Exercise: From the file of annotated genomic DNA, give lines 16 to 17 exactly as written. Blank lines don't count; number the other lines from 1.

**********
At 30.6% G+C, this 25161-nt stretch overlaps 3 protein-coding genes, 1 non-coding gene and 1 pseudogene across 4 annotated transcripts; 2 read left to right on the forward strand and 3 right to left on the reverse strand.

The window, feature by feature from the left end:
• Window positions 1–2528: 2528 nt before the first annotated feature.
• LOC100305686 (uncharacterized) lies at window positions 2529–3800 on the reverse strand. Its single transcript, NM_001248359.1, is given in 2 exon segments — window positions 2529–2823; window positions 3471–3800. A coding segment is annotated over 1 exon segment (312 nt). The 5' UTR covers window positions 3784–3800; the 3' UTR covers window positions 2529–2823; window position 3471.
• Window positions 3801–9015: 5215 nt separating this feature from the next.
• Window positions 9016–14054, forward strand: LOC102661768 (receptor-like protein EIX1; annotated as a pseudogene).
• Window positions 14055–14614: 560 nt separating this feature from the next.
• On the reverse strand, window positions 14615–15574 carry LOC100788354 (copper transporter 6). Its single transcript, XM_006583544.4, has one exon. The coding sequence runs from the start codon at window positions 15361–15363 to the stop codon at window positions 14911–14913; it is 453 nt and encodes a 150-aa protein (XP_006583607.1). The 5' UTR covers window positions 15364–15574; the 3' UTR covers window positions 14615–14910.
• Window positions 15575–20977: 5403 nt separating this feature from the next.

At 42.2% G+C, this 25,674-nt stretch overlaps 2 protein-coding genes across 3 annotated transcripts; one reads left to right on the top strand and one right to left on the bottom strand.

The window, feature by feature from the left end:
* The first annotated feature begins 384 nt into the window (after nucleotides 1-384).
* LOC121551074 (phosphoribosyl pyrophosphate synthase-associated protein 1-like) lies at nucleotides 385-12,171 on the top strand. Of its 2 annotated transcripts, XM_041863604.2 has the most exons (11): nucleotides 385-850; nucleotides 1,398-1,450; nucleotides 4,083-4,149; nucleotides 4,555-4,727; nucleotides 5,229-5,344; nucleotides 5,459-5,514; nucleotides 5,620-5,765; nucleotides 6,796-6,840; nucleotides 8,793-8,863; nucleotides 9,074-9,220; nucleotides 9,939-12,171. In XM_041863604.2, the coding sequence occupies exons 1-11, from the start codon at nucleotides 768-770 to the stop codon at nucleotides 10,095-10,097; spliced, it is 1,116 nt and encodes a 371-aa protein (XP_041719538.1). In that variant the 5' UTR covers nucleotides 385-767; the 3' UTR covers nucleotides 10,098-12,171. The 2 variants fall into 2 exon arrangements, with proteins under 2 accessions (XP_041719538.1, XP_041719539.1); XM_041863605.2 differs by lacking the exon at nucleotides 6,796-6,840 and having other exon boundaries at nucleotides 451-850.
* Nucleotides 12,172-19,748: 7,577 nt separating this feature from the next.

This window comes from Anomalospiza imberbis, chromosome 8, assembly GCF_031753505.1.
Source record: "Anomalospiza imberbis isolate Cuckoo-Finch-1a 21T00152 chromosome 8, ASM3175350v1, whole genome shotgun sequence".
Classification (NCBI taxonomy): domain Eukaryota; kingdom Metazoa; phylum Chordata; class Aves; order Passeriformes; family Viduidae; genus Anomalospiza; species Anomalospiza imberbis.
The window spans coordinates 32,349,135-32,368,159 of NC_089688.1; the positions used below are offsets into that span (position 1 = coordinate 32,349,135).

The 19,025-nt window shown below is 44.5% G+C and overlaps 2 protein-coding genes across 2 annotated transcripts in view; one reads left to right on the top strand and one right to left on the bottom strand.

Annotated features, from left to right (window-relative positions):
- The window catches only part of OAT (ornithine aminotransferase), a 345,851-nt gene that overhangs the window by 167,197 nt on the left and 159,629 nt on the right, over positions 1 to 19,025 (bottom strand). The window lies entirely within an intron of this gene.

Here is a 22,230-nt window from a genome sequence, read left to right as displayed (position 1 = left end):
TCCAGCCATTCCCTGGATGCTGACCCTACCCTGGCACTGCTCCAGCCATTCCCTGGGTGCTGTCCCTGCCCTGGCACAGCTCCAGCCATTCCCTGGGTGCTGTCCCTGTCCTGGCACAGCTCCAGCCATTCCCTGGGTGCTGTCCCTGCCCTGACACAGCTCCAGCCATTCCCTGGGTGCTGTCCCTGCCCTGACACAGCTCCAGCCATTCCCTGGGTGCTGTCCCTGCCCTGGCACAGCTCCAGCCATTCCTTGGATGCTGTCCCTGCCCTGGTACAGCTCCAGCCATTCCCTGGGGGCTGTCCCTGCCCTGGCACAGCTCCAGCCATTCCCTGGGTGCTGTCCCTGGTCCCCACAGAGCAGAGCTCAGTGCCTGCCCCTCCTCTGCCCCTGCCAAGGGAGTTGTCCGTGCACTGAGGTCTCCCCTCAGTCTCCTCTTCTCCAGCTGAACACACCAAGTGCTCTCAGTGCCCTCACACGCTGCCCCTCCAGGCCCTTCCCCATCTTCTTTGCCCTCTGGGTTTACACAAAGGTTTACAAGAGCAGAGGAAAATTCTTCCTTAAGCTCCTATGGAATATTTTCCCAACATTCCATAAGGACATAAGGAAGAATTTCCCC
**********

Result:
Source record: "Anomalospiza imberbis isolate Cuckoo-Finch-1a 21T00152 chromosome 8, ASM3175350v1, whole genome shotgun sequence".
Classification (NCBI taxonomy): domain Eukaryota; kingdom Metazoa; phylum Chordata; class Aves; order Passeriformes; family Viduidae; genus Anomalospiza; species Anomalospiza imberbis.